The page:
What is a 1% commission realtor?
It's hard to get a 1% listing fee on your own. Few real estate brands offer true 1% commission rates, and the ones that do tend to skimp on service.
But when you're selling something as valuable as a house, even smaller rate reductions can still net you huge savings. If you were selling a $500,000 house and get a 1.5% listing fee (instead of the typical 3% rate), you'd walk away with an extra $7,500 in your pocket!
This guide breaks down all the top brands offering a 1% listing commission (or close to it): learn how the fee structure works, key pros and cons, and which markets they operate in. Keep in mind, not all of these brands will be available in your area.
⚡ Just looking for low commission real estate agents near you? Answer these five simple questions to get matched with agents in your area who work for just a 1.5% listing fee. Compare agents from the discount companies below, plus top realtors from major brands like Keller Williams and RE/MAX who have agreed to offer lower rates.
Who should use a 1% commission realtor?
Every home seller should consider agents and brands offering lower commission rates (who wouldn't want to save money?) But it's important to understand the ins and outs of various the fee structures, how different brands create those savings, and what kind of service, expertise, and value you'll get for your money.
Getting a commission from 3% to 1% can net you massive savings...on paper. But if the agent or company skimps on key services, support, and experience to make up for the discounted rate, you could end up losing a lot more than you save.
💡 Quick example: You go with a 1% commission real estate agent, but they're a bit less experienced and overextended. They incorrectly price your home and phone in the negotiations. You end up leaving $50,000 on the table that another slightly more expensive — but also more experienced — agent could've kept in your pocket. Chances are you're losing a heck of a lot more than you saved.
Only hire "full-service" low commission agents
We recommend going with a full-service low commission brand. And always focus on finding the best agent for the job, not just the lowest possible price. And within this category, understand how the company creates those savings — because that directly impacts the amount of value (and risk) that come with the discounted rates.
🏆 Matching services, like Clever, use scale as leverage to negotiate special rates with conventional realtors. The agents and brokerages they work with get a steady stream of new business at zero upfront cost. This arrangement lets the agents increase profits, even with the discounted rates. And it creates a ton of value for consumers: When you go through Clever, you can sell with top-producing local realtors from major brands like Compass and Century 21, but get the same 1.5% rate offered by leading discount brands like Redfin.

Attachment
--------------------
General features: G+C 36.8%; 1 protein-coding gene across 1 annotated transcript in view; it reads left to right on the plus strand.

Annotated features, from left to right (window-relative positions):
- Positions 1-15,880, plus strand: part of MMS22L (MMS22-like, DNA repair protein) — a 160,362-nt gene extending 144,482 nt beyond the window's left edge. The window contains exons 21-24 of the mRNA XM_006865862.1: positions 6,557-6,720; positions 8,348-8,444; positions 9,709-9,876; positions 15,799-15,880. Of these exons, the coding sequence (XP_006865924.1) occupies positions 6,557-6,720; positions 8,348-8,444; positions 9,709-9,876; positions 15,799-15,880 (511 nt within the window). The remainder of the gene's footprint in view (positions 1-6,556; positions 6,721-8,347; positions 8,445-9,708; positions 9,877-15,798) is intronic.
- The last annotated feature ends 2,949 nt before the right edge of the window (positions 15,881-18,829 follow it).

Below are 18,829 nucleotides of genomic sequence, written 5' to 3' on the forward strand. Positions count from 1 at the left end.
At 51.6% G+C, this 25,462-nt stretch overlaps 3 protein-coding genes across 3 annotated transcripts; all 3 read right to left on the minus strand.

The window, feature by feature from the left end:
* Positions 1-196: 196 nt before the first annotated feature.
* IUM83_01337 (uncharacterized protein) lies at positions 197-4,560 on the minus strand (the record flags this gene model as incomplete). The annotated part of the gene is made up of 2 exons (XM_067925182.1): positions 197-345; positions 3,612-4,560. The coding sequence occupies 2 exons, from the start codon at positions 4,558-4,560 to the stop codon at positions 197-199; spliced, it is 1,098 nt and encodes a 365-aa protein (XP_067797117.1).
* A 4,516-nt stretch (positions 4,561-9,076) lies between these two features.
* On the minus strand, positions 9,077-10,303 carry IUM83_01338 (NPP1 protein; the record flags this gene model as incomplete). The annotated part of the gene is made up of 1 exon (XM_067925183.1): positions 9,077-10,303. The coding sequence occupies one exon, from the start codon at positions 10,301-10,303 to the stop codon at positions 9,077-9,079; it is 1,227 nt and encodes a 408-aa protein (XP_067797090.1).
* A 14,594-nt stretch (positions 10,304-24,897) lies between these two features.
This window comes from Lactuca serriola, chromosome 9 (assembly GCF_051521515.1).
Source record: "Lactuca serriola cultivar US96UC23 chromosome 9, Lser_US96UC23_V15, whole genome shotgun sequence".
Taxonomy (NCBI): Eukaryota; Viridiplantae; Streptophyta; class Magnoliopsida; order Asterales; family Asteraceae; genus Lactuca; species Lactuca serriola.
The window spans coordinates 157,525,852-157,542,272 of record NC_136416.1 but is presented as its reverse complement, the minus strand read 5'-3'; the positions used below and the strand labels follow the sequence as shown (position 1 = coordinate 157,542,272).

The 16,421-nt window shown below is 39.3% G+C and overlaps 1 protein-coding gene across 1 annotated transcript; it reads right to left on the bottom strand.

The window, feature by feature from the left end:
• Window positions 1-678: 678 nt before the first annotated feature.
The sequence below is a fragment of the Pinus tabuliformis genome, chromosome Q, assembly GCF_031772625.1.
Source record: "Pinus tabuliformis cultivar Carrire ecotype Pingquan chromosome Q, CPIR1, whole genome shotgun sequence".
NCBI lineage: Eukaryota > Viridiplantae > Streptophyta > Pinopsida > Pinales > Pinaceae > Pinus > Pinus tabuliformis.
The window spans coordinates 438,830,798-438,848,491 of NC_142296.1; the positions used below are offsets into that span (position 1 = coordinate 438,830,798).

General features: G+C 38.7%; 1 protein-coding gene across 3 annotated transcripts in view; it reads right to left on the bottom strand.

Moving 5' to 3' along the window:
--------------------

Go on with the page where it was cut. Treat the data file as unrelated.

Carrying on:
⚠️ Discount brokerages, like Redfin and SimpleShowing, create savings primarily through transaction volume. While these brands are legit, there are usually tradeoffs: discount agents typically have to juggle a huge number of clients at once to offset the lower rates. That can translate to fewer services, less support, and mistakes. And this is where we start seeing the potential negatives outweighing the potential savings (especially when you can get the same rate with a top realtor through a matching service like Clever).
⛔️ Most people should avoid brands offering medium- or limited-service packages in exchange for discounted rates. Entirely virtual or team-based agent support; semi-DIY services that list and market your home, but you do the rest, and so on. These brands generally aren't much cheaper than full-service alternatives, but you miss out on the most important things agents do to get you the best possible outcome on your sale.
✍️ Editor's note: When you sell with a low commission realtor, the rate they're advertising likely won't be the TOTAL commission you pay at closing. Home sellers typically cover the buyer’s agent fee as well. Rates vary, but 2.5–3% is typical nationwide. If you list through a 1.5% brand like Clever or Redfin, you’d pay about 4–4.5% total — which is still a huge savings compared to folks paying the typical 6% total rate.
How to choose a 1% commission realtor
Choosing the right 1% commission realtor means identifying which local discount brokerages offer great dollar-for-dollar value, then interviewing agents to find the best fit for you.
The main points to consider when comparing discount real estate brands include pricing, service models, and brand reputation.
With most 1% commission brokerages, whether you'll actually pay 1% depends on your home price. Pay close attention to minimum fees to make sure you're actually getting the advertised rate.
For example, if your agent has a $5,000 minimum fee (see SimpleShowing) and your house sells for $250,000, you'd essentially pay a 2% commission rate — not the 1% listing fee the company advertises.